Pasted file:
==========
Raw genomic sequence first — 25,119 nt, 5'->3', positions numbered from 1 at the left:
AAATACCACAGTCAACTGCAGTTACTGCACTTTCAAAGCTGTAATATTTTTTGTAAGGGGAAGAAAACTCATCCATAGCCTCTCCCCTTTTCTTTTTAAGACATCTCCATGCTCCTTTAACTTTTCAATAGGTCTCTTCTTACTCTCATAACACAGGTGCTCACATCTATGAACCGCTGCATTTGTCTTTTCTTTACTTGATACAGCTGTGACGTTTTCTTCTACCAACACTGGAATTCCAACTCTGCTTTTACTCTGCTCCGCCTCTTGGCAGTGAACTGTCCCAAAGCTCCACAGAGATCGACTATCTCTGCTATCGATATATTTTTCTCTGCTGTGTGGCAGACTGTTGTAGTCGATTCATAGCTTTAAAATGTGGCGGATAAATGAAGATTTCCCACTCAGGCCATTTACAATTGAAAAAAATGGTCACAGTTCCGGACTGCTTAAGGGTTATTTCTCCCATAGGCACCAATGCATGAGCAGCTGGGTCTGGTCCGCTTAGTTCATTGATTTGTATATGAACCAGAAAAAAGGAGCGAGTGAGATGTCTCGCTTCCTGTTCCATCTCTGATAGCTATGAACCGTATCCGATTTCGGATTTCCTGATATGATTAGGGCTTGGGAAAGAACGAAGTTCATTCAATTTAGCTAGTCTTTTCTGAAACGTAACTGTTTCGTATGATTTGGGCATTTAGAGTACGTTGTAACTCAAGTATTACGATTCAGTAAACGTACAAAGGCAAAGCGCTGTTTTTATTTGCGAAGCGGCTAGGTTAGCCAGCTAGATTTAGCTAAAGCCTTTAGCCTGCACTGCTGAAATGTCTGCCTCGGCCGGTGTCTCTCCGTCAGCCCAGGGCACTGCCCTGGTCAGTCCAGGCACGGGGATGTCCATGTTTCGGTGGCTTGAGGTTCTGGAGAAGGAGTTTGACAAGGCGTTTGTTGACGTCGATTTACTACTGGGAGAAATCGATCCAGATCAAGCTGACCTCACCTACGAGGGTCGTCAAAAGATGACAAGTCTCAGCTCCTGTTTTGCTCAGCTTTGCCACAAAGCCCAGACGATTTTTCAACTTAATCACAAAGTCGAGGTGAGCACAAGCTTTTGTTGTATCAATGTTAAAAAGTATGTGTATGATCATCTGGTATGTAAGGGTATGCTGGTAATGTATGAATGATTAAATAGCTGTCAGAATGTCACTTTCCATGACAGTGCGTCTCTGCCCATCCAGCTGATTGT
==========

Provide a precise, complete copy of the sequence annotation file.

Raw genomic sequence first — 25,119 nt, 5'->3', positions numbered from 1 at the left:
AAATACCACAGTCAACTGCAGTTACTGCACTTTCAAAGCTGTAATATTTTTTGTAAGGGGAAGAAAACTCATCCATAGCCTCTCCCCTTTTCTTTTTAAGACATCTCCATGCTCCTTTAACTTTTCAATAGGTCTCTTCTTACTCTCATAACACAGGTGCTCACATCTATGAACCGCTGCATTTGTCTTTTCTTTACTTGATACAGCTGTGACGTTTTCTTCTACCAACACTGGAATTCCAACTCTGCTTTTACTCTGCTCCGCCTCTTGGCAGTGAACTGTCCCAAAGCTCCACAGAGATCGACTATCTCTGCTATCGATATATTTTTCTCTGCTGTGTGGCAGACTGTTGTAGTCGATTCATAGCTTTAAAATGTGGCGGATAAATGAAGATTTCCCACTCAGGCCATTTACAATTGAAAAAAATGGTCACAGTTCCGGACTGCTTAAGGGTTATTTCTCCCATAGGCACCAATGCATGAGCAGCTGGGTCTGGTCCGCTTAGTTCATTGATTTGTATATGAACCAGAAAAAAGGAGCGAGTGAGATGTCTCGCTTCCTGTTCCATCTCTGATAGCTATGAACCGTATCCGATTTCGGATTTCCTGATATGATTAGGGCTTGGGAAAGAACGAAGTTCATTCAATTTAGCTAGTCTTTTCTGAAACGTAACTGTTTCGTATGATTTGGGCATTTAGAGTACGTTGTAACTCAAGTATTACGATTCAGTAAACGTACAAAGGCAAAGCGCTGTTTTTATTTGCGAAGCGGCTAGGTTAGCCAGCTAGATTTAGCTAAAGCCTTTAGCCTGCACTGCTGAAATGTCTGCCTCGGCCGGTGTCTCTCCGTCAGCCCAGGGCACTGCCCTGGTCAGTCCAGGCACGGGGATGTCCATGTTTCGGTGGCTTGAGGTTCTGGAGAAGGAGTTTGACAAGGCGTTTGTTGACGTCGATTTACTACTGGGAGAAATCGATCCAGATCAAGCTGACCTCACCTACGAGGGTCGTCAAAAGATGACAAGTCTCAGCTCCTGTTTTGCTCAGCTTTGCCACAAAGCCCAGACGATTTTTCAACTTAATCACAAAGTCGAGGTGAGCACAAGCTTTTGTTGTATCAATGTTAAAAAGTATGTGTATGATCATCTGGTATGTAAGGGTATGCTGGTAATGTATGAATGATTAAATAGCTGTCAGAATGTCACTTTCCATGACAGTGCGTCTCTGCCCATCCAGCTGATTGT